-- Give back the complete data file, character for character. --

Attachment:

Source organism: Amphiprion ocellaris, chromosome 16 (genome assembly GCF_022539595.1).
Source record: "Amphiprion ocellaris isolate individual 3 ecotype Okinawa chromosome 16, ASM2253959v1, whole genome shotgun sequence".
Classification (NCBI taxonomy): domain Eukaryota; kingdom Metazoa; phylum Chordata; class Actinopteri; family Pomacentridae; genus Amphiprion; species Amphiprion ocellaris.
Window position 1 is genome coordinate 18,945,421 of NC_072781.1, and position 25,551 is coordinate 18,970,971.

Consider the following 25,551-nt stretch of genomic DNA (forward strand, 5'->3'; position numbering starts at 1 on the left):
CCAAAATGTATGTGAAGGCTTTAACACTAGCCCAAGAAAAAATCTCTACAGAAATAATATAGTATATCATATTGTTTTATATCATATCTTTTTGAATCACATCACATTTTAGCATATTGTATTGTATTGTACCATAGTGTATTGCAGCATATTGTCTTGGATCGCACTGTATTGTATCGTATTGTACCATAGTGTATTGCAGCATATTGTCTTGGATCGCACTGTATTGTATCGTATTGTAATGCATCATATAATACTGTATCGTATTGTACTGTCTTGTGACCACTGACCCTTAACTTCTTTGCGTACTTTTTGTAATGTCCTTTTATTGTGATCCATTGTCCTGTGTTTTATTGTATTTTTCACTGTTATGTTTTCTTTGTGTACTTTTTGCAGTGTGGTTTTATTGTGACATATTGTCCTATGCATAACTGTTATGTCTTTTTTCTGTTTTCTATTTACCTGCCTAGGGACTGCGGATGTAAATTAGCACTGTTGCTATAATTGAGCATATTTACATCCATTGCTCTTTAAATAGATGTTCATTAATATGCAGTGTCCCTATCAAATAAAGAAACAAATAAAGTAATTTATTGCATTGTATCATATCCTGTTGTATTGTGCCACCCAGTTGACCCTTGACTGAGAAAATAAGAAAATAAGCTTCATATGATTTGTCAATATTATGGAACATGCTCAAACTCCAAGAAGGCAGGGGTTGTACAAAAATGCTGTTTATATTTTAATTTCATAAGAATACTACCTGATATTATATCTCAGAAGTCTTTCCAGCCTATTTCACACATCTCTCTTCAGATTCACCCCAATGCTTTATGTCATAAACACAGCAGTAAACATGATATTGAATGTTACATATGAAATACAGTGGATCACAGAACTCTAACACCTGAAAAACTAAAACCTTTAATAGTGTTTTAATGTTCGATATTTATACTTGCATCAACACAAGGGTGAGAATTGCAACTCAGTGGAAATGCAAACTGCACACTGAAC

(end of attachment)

Source organism: Amphiprion ocellaris, chromosome 16 (genome assembly GCF_022539595.1).
Source record: "Amphiprion ocellaris isolate individual 3 ecotype Okinawa chromosome 16, ASM2253959v1, whole genome shotgun sequence".
Classification (NCBI taxonomy): domain Eukaryota; kingdom Metazoa; phylum Chordata; class Actinopteri; family Pomacentridae; genus Amphiprion; species Amphiprion ocellaris.
Window position 1 is genome coordinate 18,945,421 of NC_072781.1, and position 25,551 is coordinate 18,970,971.

Consider the following 25,551-nt stretch of genomic DNA (forward strand, 5'->3'; position numbering starts at 1 on the left):
CCAAAATGTATGTGAAGGCTTTAACACTAGCCCAAGAAAAAATCTCTACAGAAATAATATAGTATATCATATTGTTTTATATCATATCTTTTTGAATCACATCACATTTTAGCATATTGTATTGTATTGTACCATAGTGTATTGCAGCATATTGTCTTGGATCGCACTGTATTGTATCGTATTGTACCATAGTGTATTGCAGCATATTGTCTTGGATCGCACTGTATTGTATCGTATTGTAATGCATCATATAATACTGTATCGTATTGTACTGTCTTGTGACCACTGACCCTTAACTTCTTTGCGTACTTTTTGTAATGTCCTTTTATTGTGATCCATTGTCCTGTGTTTTATTGTATTTTTCACTGTTATGTTTTCTTTGTGTACTTTTTGCAGTGTGGTTTTATTGTGACATATTGTCCTATGCATAACTGTTATGTCTTTTTTCTGTTTTCTATTTACCTGCCTAGGGACTGCGGATGTAAATTAGCACTGTTGCTATAATTGAGCATATTTACATCCATTGCTCTTTAAATAGATGTTCATTAATATGCAGTGTCCCTATCAAATAAAGAAACAAATAAAGTAATTTATTGCATTGTATCATATCCTGTTGTATTGTGCCACCCAGTTGACCCTTGACTGAGAAAATAAGAAAATAAGCTTCATATGATTTGTCAATATTATGGAACATGCTCAAACTCCAAGAAGGCAGGGGTTGTACAAAAATGCTGTTTATATTTTAATTTCATAAGAATACTACCTGATATTATATCTCAGAAGTCTTTCCAGCCTATTTCACACATCTCTCTTCAGATTCACCCCAATGCTTTATGTCATAAACACAGCAGTAAACATGATATTGAATGTTACATATGAAATACAGTGGATCACAGAACTCTAACACCTGAAAAACTAAAACCTTTAATAGTGTTTTAATGTTCGATATTTATACTTGCATCAACACAAGGGTGAGAATTGCAACTCAGTGGAAATGCAAACTGCACACTGAAC